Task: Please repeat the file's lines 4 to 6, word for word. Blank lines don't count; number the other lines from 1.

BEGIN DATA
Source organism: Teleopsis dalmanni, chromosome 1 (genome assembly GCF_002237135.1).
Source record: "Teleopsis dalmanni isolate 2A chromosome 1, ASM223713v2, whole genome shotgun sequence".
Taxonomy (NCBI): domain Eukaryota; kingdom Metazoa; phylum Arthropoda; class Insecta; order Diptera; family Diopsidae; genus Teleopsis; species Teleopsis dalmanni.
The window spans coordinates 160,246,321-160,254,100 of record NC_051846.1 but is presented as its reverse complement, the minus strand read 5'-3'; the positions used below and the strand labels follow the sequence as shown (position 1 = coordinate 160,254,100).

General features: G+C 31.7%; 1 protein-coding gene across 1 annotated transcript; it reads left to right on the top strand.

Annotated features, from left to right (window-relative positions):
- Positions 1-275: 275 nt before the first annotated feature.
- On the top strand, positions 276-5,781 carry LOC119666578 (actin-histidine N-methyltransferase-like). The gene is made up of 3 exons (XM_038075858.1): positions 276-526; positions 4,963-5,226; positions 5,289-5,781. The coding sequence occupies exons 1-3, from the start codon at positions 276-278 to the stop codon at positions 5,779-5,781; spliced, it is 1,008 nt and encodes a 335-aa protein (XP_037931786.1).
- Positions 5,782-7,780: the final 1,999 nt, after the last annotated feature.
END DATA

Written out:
The window spans coordinates 160,246,321-160,254,100 of record NC_051846.1 but is presented as its reverse complement, the minus strand read 5'-3'; the positions used below and the strand labels follow the sequence as shown (position 1 = coordinate 160,254,100).

General features: G+C 31.7%; 1 protein-coding gene across 1 annotated transcript; it reads left to right on the top strand.

Annotated features, from left to right (window-relative positions):